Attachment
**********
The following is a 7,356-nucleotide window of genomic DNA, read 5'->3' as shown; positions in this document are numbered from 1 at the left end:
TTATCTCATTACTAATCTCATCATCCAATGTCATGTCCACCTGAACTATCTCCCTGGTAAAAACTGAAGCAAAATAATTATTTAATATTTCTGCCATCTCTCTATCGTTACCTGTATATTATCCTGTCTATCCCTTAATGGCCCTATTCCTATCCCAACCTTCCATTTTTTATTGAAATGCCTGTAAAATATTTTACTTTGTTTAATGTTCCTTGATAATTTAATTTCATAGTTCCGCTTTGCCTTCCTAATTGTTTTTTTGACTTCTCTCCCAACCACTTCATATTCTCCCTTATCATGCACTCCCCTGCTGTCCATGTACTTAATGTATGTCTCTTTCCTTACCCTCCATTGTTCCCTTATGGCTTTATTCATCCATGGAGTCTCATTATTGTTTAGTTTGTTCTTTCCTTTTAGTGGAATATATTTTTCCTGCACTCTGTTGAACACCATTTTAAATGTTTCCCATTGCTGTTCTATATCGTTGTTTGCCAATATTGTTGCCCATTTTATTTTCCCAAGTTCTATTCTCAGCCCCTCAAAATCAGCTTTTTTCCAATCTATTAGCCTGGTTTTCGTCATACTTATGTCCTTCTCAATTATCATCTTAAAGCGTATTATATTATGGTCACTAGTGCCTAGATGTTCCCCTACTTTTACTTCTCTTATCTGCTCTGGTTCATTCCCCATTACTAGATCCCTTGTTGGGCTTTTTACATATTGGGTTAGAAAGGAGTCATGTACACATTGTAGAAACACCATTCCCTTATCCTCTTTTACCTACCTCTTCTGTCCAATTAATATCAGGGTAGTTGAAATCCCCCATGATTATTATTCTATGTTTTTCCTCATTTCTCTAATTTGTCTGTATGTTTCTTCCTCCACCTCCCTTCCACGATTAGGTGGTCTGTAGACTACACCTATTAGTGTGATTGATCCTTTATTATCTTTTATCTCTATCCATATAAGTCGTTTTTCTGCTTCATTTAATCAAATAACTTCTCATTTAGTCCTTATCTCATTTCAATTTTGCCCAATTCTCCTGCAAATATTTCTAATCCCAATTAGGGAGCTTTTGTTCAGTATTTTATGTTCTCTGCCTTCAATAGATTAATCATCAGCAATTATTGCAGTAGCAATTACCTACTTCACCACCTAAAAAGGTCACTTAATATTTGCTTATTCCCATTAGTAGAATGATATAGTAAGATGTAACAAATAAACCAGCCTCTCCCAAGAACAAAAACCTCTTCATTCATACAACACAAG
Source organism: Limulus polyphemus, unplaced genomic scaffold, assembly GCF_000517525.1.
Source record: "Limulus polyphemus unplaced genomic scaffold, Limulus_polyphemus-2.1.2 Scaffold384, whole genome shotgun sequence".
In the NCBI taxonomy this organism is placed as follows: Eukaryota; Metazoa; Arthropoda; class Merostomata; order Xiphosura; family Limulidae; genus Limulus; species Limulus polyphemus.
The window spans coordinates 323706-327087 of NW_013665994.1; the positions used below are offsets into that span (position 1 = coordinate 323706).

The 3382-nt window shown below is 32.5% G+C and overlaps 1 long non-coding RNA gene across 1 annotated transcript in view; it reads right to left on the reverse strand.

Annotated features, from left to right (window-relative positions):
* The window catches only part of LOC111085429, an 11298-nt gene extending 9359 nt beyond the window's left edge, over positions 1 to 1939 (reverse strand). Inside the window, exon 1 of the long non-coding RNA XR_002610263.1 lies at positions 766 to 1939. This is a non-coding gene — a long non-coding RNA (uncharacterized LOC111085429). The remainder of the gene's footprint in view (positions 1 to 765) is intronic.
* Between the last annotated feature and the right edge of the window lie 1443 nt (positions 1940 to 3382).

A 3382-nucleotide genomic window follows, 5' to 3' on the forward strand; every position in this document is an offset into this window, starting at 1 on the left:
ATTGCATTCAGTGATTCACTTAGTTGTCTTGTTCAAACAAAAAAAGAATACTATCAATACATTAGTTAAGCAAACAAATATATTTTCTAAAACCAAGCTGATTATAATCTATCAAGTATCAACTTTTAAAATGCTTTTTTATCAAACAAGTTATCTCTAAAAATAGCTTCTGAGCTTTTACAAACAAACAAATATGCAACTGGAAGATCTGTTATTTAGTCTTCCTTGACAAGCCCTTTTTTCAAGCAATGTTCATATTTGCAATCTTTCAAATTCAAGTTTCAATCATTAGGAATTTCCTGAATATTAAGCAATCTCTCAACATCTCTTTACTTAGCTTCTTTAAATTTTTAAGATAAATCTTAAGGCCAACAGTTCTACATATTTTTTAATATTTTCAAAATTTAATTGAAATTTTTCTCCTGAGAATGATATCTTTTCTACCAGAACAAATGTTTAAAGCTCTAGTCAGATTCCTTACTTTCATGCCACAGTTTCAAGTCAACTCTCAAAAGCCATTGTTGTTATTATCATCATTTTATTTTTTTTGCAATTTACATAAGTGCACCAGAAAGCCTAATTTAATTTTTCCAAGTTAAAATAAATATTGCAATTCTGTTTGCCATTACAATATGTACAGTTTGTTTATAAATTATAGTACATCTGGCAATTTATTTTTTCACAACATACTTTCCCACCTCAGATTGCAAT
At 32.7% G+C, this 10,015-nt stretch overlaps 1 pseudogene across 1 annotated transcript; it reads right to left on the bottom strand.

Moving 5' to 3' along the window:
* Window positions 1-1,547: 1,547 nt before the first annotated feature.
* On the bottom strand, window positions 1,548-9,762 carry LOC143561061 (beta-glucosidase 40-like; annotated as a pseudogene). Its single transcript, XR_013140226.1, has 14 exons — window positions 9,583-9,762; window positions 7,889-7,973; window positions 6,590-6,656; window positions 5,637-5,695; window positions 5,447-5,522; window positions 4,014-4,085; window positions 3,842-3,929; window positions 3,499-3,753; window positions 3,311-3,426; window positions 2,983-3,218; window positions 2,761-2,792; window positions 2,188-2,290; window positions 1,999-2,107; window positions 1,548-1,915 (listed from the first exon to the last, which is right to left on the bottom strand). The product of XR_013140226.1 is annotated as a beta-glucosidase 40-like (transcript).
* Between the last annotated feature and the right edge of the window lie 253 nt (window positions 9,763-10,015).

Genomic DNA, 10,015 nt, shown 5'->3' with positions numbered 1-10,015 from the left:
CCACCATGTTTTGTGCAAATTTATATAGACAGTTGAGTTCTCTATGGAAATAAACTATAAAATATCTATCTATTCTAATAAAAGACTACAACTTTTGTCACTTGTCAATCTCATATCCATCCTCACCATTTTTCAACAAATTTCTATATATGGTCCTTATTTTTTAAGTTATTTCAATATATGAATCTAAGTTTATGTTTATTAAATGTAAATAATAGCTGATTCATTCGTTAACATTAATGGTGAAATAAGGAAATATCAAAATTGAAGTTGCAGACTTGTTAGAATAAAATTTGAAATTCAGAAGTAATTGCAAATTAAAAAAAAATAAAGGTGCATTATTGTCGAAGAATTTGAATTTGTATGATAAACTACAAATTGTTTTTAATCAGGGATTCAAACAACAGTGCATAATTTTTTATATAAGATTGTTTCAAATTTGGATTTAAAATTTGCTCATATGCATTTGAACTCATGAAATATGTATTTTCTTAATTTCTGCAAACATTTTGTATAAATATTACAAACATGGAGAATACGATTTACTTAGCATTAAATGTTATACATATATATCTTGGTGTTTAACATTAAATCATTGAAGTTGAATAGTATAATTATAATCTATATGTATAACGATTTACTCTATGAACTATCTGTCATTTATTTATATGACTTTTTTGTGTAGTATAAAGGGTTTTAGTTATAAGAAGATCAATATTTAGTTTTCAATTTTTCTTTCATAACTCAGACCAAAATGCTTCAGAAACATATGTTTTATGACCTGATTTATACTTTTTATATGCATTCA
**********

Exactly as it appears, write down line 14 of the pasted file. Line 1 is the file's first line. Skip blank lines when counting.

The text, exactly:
Moving 5' to 3' along the window: